Pi


I went on an interview once. It was our first year of marriage and we were on vacation in the U.K. A friend of mine managed to secure for me an interview at a British-based firm. One thing about me. I can always get the job done. But sometimes I need external sources. Use what I can with what I have. Google. Books. Peers. Whatever. That’s what resources are there for. To be used. Because resources.

This particular interview went particularly bad. Perhaps, in a way, they were trying to sift the English-speakers from the not-so-English speakers. Because I had to do a test. And one of the questions was, explain a paper clip. Now, I could see the paper clip in my mind, I could see how it should be used, but for the life of me, I could not at the time figure out how, even in my native language, to explain a paper clip? Words failed. Completely. A thin piece of wire twisted and turned and coiled to hold paper together? Nah, nope, not happening.

Next question. What is the value of pi. Omigosh! I learnt math at school and was good at it, but that was many years ago, and right now, right here, on vacation, without google (in fact, this was pre-google days) I could not think of the correct value of pi. 22 divide by 7? And approximate to something? Words fail. 

So it is with great pleasure that my son is able to recite pi correctly to the 120th decimal point. Winning the class competition and chocolates to do so. It might be a small achievement. But at least for a mother who failed miserably at some random interview test (thereby not getting the job or opportunity to move to the UK), there is a son who definitely knows his pi. 

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14 thoughts on “Pi

  1. I could draw a paper clip, but describe it? I prefer not to try. I live in US, English speaking, right? When I had a interview for a school principal position. One of the test was to write a letter to the parents in Spanish!! – of course, I didn’t get the job!! Thank you for sharing!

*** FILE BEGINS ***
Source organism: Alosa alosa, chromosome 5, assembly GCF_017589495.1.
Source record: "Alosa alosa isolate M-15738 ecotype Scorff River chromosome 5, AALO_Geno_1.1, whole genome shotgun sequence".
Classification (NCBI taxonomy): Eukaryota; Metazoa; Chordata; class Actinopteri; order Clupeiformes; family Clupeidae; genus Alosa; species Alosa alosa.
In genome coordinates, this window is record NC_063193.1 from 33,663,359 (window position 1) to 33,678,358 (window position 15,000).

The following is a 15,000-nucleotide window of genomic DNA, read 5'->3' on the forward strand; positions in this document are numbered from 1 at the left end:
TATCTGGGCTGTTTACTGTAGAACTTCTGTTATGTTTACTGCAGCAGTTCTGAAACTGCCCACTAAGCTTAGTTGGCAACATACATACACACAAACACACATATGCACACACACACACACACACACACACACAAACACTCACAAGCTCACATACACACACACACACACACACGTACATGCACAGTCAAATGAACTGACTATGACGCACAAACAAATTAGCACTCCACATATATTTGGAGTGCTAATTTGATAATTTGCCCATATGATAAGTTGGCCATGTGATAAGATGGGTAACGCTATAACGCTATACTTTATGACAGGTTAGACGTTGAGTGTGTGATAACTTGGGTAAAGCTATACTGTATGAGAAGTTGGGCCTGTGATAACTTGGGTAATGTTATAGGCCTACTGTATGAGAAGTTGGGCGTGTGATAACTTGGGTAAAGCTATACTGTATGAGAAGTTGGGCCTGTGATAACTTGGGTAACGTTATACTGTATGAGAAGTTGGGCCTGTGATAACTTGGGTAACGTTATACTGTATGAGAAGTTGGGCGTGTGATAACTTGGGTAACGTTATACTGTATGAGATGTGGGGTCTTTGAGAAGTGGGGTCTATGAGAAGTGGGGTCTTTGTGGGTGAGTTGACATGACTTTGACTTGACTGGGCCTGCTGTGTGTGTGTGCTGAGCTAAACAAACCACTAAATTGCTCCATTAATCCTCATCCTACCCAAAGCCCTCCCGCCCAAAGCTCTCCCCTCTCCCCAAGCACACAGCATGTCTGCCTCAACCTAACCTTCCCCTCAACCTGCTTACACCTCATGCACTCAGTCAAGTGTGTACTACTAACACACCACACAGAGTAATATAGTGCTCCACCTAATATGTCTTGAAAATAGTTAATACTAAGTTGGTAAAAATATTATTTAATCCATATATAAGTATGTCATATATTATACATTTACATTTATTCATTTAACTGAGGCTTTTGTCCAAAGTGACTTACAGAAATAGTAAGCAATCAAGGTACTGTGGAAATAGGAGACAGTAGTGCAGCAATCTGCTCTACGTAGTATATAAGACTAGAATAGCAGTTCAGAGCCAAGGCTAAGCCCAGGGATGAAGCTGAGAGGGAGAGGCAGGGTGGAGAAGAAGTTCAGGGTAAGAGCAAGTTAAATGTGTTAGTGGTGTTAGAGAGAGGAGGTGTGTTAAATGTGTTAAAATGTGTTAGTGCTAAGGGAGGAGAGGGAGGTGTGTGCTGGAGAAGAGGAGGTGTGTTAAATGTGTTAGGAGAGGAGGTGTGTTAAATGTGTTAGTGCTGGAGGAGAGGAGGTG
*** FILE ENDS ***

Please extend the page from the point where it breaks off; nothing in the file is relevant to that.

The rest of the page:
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  2. If they had given me that first question they would have caught their “not so English speaker”. I would try my best to lie or invent something, though.

    And reciting 120 decimal places of Pi is no joke. I hope you bought him even more stuff.

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    • I did congratulate him heaps! So how would you describe a paper clip? Because I still have no idea how I would describe it, lol 🙂 I tried my best, but on that day, my best was pretty darn miserable! The interviewer worked with my friend (actually he was the manager of my friend), I’m so glad I never had to hear the conversation the following day, how embarrassing to say the least!

      Liked by 1 person

      • actually, more humiliating than embarrassing, I can still feel the emotion around it now, just hoping for the floor to open and swallow me whole!

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      • Well, not saying that it’s correct, but I’d have said it’s made from a stainless steel wire or strip folded in a curl in the opposite about three times, I think, with two parallel straight edges, such that the inner fold and the outer fold may grip a paper or papers inserted between them. And it’s okay, don’t beat yourself up about it; knowledge can’t be accurately quantified. Interview questions which are anybody’s guess are just unfair to say the least.

        Liked by 1 person

      • That’s a great attempt, I think the parallel straight edges and inner and outer folds in order to grip paper is a key explanation, I never even thought about parallel straight edges lol, I was more doh, I have no idea how to describe this! Interview questions are generally no good for me any which they are! I’m hopeless at interview questions 🙂

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